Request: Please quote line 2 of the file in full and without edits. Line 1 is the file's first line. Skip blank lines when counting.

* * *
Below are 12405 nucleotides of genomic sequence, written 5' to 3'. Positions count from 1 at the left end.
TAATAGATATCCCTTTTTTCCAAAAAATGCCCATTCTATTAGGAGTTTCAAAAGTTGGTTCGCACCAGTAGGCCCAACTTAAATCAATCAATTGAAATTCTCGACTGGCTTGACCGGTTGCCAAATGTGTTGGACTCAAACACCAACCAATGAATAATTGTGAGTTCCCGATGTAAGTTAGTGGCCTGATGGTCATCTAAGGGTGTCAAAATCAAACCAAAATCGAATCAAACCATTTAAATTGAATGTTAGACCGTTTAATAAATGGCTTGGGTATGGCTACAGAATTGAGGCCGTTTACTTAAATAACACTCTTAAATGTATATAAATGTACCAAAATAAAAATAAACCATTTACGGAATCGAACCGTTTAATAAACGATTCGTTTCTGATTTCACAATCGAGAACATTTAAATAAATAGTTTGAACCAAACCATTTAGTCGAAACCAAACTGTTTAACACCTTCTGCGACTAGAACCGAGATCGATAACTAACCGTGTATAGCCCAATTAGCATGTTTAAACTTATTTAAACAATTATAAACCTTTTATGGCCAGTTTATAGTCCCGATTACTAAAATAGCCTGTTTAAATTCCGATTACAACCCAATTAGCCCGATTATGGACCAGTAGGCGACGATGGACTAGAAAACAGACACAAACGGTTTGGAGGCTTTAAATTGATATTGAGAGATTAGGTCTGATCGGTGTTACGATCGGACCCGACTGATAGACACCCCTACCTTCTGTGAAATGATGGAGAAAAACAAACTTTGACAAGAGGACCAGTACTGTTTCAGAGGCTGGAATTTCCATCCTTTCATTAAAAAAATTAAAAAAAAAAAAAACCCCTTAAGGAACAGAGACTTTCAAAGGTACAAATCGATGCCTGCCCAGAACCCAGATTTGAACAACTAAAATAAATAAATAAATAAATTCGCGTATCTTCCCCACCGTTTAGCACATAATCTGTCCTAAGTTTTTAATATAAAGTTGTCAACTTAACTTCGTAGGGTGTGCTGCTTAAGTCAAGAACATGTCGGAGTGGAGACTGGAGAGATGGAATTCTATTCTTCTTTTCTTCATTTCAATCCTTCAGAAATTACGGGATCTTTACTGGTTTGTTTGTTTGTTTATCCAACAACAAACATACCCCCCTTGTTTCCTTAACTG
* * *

TAATAGATATCCCTTTTTTCCAAAAAATGCCCATTCTATTAGGAGTTTCAAAAGTTGGTTCGCACCAGTAGGCCCAACTTAAATCAATCAATTGAAATTCTCGACTGGCTTGACCGGTTGCCAAATGTGTTGGACTCAAACACCAACCAATGAATAATTGTGAGTTCCCGATGTAAGTTAGTGGCCTGATGGTCATCTAAGGGTGTCAAAATCAAACCAAAATCGAATCAAACCATTTAAATTGAATGTTAGACCGTTTAATAAATGGCTTGGGTATGGCTACAGAATTGAGGCCGTTTACTTAAATAACACTCTTAAATGTATATAAATGTACCAAAATAAAAATAAACCATTTACGGAATCGAACCGTTTAATAAACGATTCGTTTCTGATTTCACAATCGAGAACATTTAAATAAATAGTTTGAACCAAACCATTTAGTCGAAACCAAACTGTTTAACACCTTCTGCGACTAGAACCGAGATCGATAACTAACCGTGTATAGCCCAATTAGCATGTTTAAACTTATTTAAACAATTATAAACCTTTTATGGCCAGTTTATAGTCCCGATTACTAAAATAGCCTGTTTAAATTCCGATTACAACCCAATTAGCCCGATTATGGACCAGTAGGCGACGATGGACTAGAAAACAGACACAAACGGTTTGGAGGCTTTAAATTGATATTGAGAGATTAGGTCTGATCGGTGTTACGATCGGACCCGACTGATAGACACCCCTACCTTCTGTGAAATGATGGAGAAAAACAAACTTTGACAAGAGGACCAGTACTGTTTCAGAGGCTGGAATTTCCATCCTTTCATTAAAAAAATTAAAAAAAAAAAAAACCCCTTAAGGAACAGAGACTTTCAAAGGTACAAATCGATGCCTGCCCAGAACCCAGATTTGAACAACTAAAATAAATAAATAAATAAATTCGCGTATCTTCCCCACCGTTTAGCACATAATCTGTCCTAAGTTTTTAATATAAAGTTGTCAACTTAACTTCGTAGGGTGTGCTGCTTAAGTCAAGAACATGTCGGAGTGGAGACTGGAGAGATGGAATTCTATTCTTCTTTTCTTCATTTCAATCCTTCAGAAATTACGGGATCTTTACTGGTTTGTTTGTTTGTTTATCCAACAACAAACATACCCCCCTTGTTTCCTTAACTG